vFunction identifies services based on how they are currently written, and will minimize constraints and increase the exclusivity of the services; however, architects are encouraged to use the information exposed by the platform to modify the automatically identified services to match their desired target architecture, taking into account the constraints that may arise from these modifications. Many customers selectively extract a set of services and/or iteratively refactor the monolith to a new architecture one service at a time.
Can vFunction analyze a production system?
Yes. Many customers deploy vFunction in production and leave its agent to collect data over a period of hours to days, with only 1-2% performance overhead on the application. The vFunction dashboard and UI allows the project team to continuously monitor and manage the various applications in the modernization pipeline.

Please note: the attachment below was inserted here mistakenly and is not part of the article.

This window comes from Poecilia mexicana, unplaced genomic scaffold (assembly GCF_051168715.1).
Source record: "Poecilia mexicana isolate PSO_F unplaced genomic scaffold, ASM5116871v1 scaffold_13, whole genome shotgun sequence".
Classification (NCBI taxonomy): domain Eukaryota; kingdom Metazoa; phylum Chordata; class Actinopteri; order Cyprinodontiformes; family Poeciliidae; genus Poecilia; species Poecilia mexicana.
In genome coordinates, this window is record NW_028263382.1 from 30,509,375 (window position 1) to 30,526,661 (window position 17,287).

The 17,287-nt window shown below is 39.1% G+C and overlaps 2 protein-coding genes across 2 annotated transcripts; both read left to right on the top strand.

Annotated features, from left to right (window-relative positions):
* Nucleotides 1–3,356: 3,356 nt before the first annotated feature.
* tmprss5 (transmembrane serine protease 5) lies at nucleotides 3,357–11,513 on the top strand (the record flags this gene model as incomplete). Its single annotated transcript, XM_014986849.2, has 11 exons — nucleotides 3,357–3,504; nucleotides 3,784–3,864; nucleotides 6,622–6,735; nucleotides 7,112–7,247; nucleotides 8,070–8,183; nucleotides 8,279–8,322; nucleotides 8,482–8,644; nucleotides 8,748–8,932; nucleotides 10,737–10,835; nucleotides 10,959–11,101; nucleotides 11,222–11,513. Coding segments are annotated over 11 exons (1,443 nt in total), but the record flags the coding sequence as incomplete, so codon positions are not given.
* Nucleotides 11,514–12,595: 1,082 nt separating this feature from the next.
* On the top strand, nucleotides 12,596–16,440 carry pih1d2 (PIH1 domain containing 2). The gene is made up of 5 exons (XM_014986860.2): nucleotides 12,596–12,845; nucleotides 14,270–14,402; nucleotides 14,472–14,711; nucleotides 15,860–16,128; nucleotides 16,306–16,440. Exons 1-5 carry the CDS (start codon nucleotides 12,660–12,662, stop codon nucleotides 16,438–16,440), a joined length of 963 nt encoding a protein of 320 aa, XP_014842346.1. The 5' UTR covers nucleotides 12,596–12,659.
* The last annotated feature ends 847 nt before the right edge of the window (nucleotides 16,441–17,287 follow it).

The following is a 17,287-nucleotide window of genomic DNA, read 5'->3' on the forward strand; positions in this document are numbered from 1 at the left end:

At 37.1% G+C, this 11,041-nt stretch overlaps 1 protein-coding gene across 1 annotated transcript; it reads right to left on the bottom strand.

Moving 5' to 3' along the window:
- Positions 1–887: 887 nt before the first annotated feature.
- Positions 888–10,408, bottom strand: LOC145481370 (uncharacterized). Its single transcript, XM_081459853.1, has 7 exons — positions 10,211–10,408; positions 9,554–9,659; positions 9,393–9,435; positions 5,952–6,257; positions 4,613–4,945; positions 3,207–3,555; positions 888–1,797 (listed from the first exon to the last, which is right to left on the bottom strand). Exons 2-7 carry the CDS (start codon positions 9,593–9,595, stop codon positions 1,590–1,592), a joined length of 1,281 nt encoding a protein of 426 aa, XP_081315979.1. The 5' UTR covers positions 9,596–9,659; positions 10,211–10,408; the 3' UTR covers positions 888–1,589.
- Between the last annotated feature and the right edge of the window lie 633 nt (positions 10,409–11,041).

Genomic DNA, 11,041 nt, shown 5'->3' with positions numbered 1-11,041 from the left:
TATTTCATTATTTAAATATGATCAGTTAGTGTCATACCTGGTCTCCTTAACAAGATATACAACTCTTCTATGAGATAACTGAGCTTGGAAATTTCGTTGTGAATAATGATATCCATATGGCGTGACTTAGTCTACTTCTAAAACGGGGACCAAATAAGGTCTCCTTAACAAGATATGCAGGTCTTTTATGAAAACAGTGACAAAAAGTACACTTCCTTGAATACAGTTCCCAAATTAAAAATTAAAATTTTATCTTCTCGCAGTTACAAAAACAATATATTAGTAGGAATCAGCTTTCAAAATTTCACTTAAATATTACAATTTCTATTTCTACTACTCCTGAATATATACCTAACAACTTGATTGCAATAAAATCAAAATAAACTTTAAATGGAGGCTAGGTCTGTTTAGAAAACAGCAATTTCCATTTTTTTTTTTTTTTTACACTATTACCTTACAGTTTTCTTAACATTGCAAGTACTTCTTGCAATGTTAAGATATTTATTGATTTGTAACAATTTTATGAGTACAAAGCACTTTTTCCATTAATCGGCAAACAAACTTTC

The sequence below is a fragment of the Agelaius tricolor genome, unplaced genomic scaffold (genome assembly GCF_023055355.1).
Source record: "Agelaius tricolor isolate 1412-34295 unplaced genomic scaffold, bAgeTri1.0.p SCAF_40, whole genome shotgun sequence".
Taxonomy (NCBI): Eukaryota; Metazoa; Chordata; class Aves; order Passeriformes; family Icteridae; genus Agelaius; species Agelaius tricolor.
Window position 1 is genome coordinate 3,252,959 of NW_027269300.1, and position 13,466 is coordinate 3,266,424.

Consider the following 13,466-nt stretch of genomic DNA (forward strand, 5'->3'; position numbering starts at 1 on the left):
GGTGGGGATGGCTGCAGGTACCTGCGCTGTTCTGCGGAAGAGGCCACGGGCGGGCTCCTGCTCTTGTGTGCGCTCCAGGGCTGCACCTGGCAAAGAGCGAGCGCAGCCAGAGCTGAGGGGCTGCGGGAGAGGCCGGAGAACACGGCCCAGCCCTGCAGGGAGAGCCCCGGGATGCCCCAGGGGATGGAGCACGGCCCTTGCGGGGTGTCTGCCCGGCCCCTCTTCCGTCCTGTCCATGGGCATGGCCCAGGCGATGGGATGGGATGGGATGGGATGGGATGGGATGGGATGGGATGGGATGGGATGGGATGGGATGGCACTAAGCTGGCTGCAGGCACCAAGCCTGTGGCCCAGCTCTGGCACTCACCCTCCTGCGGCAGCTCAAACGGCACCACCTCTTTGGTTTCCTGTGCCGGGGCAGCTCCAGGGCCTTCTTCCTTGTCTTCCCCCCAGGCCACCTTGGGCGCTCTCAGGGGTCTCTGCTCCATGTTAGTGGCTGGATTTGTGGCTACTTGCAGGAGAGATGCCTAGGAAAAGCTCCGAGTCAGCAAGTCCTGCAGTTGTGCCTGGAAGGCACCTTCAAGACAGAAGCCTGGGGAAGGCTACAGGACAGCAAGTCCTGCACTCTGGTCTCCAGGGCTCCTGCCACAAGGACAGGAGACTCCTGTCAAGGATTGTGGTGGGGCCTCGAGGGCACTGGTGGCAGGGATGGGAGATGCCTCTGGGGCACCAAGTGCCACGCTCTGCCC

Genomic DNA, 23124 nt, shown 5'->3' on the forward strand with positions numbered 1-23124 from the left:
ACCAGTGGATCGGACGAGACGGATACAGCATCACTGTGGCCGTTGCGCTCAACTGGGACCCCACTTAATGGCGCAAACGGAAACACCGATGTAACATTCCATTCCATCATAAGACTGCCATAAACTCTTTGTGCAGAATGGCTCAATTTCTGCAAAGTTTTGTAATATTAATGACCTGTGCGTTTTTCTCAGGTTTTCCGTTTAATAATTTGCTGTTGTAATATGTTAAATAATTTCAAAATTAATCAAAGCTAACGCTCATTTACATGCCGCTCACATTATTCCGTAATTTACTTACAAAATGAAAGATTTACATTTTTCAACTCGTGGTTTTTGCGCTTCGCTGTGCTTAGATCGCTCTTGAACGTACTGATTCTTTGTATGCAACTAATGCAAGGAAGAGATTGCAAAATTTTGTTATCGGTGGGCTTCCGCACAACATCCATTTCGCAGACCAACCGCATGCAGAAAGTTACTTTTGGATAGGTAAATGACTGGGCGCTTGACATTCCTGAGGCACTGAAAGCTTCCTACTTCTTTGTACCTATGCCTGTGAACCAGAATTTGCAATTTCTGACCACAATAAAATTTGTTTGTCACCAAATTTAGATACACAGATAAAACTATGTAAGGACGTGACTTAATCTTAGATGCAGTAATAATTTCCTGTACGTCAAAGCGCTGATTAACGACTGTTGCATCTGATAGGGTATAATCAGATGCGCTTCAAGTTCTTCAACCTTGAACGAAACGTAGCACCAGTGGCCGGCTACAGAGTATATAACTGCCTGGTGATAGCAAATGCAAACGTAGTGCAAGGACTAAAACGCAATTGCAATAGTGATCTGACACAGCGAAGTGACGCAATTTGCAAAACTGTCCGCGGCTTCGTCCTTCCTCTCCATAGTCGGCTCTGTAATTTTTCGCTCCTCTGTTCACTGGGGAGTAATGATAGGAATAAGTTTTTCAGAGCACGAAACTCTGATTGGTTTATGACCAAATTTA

What if my application runs on multiple JVMs?
In this case, you can install the vFunction JVM agent on multiple JVMs, run serial measurements on those JVMs, and then merge the results to get a unified view of the system on the vFunction platform.
Does vFunction fit a particular set of Java applications?
vFunction tracks information in a very fundamental way (native JVM agent, memory interactions etc.) and therefore is a very generic solution for any Java application.
How does vFunction ensure data security?
vFunction is installed locally and behind your organization’s firewall – whether on premise or on your secure cloud tenancy, so no data leaves your secure environment.
Where do I find vFunction installation guides?
Contact us at email@example.com and we will be happy to provide you access to our installation guides.